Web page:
Friday, September 22, 2006

Interrogation techniques

The Bush Administration continues to push for unfettered authority to use whatever interrogation techniques it deems acceptable in extracting information from prisoners believed to have some connection to terrorism. It considers the so-called "vague language" of the Geneva Conventions Common Article 3, with its prohibition against "outrages upon personal dignity, in particular humiliating and degrading treatment," an impediment in that pursuit.

Much of the argument in Washington has centered on "clarifying" the rules under Common Article 3, as to what techniques are "humiliating," "degrading," or "outrages upon personal dignity." Is waterboarding humiliating and degrading, or just cruel and inhumane? (Never mind that "cruel treatment and torture" are also prohibited.)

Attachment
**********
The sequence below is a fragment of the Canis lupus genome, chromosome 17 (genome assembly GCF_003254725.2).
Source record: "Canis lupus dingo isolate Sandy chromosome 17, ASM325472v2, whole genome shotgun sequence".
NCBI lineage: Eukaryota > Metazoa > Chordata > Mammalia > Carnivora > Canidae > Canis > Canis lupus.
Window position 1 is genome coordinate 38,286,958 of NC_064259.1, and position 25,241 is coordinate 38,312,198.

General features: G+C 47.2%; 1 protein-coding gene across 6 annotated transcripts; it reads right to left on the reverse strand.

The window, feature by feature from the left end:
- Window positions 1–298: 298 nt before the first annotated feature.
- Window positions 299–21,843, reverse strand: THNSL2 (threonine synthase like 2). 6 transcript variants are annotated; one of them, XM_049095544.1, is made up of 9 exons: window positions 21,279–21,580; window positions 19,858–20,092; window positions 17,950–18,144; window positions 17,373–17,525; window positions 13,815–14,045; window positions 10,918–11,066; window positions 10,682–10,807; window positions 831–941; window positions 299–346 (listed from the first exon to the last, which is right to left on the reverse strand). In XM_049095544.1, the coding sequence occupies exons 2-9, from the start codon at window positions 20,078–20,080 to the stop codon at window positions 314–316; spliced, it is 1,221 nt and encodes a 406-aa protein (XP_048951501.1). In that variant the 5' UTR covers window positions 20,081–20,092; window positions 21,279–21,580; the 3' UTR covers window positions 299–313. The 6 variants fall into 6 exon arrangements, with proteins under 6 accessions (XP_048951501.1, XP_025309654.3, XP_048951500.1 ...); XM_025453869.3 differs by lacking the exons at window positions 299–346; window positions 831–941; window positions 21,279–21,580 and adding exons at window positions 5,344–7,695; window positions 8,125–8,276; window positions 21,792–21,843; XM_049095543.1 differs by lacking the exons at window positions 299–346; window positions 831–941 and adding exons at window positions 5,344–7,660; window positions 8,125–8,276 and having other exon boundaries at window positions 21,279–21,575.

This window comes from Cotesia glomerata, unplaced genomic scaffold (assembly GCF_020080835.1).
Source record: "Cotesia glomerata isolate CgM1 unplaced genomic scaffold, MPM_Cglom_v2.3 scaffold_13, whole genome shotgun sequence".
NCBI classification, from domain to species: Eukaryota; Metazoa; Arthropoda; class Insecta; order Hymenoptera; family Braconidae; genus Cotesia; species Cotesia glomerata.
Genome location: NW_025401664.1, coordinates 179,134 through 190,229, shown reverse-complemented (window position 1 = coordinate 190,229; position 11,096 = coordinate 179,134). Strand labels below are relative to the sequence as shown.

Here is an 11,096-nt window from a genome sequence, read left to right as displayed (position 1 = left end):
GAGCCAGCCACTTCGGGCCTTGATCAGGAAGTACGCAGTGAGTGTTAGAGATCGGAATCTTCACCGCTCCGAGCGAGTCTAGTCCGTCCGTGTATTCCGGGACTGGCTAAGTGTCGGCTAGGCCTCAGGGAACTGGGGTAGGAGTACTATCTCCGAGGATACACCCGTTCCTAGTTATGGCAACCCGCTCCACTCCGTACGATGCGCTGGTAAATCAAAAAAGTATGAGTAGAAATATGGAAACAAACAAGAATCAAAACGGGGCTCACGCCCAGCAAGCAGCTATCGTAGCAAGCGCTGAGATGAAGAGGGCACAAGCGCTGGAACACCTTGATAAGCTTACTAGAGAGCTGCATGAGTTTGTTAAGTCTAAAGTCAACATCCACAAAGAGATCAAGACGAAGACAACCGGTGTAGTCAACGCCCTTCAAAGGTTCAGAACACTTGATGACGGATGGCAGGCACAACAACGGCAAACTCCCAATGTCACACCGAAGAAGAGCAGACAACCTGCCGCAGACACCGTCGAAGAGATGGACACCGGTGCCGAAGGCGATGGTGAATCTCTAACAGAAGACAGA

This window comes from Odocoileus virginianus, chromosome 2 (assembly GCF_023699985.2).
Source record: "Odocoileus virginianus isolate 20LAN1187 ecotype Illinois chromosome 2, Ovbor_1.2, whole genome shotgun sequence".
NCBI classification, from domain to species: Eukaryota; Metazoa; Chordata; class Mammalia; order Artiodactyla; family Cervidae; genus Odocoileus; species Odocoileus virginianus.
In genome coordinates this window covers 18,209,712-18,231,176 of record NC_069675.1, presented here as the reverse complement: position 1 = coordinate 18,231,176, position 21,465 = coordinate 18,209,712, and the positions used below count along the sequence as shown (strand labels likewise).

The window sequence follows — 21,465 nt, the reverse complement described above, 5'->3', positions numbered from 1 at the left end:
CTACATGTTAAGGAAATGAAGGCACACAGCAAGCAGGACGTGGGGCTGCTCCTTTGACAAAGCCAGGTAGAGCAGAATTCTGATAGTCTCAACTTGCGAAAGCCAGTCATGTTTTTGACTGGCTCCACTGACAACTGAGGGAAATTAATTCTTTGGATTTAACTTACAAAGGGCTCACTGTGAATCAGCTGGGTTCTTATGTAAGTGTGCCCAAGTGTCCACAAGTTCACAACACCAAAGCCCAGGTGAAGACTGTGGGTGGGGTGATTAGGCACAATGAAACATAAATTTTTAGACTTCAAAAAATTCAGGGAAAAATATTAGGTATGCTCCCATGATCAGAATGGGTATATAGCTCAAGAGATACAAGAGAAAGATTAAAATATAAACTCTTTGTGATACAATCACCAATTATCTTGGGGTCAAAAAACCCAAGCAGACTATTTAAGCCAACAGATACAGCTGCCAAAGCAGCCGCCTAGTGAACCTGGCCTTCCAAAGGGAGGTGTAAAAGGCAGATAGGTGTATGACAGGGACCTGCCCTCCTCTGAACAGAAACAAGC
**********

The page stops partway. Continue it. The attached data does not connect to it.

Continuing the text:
The bottom line is extraordinarily simple and straightforward, and it boils down to a principle that should be familiar to President Bush: the Golden Rule.

Any treatment of prisoners that the United States would find objectionable if some other country — or non-state actor — engaged it against our citizens, should be ruled out in our interrogation of prisoners. Can there be any doubt that Americans would rise up in the streets, demanding military retaliation, if some foreign power subjected our citizens to waterboarding, stress positions, cold rooms, and other techniques we know the United States has already used?

Say all you want about how the terrorists are savages without conscience who are out to kill as many of us as possible; that's irrelevant to this discussion. The question is, what example do we want to set for the rest of humanity, as well as for our own future generations?

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